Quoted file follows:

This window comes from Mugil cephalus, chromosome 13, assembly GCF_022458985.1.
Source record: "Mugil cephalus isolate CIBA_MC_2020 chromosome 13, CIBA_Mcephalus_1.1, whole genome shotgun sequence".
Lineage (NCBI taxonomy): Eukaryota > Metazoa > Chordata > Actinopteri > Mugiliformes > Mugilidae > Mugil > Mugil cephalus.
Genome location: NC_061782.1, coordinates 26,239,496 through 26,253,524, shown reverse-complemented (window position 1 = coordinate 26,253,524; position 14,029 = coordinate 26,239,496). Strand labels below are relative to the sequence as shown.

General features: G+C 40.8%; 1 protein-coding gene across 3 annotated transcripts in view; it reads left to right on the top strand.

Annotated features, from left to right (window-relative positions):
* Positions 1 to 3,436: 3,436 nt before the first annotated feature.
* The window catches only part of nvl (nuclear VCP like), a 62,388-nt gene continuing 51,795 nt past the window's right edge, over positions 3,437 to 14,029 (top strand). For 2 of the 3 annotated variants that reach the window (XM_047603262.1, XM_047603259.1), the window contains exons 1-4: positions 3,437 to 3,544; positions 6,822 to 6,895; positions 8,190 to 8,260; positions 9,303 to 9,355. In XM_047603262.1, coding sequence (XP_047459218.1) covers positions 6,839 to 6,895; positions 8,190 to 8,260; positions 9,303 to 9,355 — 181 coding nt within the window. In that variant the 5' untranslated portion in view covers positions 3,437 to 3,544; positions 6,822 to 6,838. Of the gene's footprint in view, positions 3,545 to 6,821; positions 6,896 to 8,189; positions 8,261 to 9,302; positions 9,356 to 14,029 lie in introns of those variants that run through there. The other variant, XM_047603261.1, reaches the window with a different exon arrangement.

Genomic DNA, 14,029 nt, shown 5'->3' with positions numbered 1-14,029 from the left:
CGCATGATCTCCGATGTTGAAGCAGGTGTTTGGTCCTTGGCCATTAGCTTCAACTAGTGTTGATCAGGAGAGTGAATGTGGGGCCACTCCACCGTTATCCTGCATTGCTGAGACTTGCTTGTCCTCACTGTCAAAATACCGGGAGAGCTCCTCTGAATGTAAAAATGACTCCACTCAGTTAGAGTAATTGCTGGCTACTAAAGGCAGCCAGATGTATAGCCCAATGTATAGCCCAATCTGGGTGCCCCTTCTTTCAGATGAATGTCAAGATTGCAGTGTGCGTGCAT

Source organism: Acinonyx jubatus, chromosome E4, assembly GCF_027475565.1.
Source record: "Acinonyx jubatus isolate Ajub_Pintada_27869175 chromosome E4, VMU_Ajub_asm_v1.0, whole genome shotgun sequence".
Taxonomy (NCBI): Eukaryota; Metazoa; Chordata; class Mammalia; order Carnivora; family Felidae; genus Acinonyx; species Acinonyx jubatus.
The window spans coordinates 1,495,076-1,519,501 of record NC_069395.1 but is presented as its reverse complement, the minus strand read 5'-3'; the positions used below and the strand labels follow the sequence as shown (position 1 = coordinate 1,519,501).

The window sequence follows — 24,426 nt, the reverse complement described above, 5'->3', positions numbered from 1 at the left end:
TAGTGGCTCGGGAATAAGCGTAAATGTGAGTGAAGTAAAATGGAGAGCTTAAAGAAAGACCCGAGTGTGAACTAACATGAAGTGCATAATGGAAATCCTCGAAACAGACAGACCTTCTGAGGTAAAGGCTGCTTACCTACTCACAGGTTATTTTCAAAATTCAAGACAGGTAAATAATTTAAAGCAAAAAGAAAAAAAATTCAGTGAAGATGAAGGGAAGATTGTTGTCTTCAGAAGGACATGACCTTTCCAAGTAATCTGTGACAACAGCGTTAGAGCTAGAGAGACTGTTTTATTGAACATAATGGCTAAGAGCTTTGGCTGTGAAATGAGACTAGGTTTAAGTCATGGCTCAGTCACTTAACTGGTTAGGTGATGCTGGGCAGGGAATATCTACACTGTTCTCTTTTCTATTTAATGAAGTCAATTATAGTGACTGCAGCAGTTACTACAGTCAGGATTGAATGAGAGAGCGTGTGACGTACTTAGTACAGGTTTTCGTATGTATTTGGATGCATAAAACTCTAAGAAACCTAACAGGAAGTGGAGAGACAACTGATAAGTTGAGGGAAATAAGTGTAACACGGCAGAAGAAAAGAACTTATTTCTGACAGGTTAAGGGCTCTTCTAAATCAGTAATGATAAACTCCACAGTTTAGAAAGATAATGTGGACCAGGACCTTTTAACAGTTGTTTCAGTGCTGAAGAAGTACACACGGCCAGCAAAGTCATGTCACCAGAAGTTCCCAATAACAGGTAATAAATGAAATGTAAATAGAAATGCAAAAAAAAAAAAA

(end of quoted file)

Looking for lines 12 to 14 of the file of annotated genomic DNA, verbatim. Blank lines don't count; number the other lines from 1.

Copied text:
Source record: "Acinonyx jubatus isolate Ajub_Pintada_27869175 chromosome E4, VMU_Ajub_asm_v1.0, whole genome shotgun sequence".
Taxonomy (NCBI): Eukaryota; Metazoa; Chordata; class Mammalia; order Carnivora; family Felidae; genus Acinonyx; species Acinonyx jubatus.
The window spans coordinates 1,495,076-1,519,501 of record NC_069395.1 but is presented as its reverse complement, the minus strand read 5'-3'; the positions used below and the strand labels follow the sequence as shown (position 1 = coordinate 1,519,501).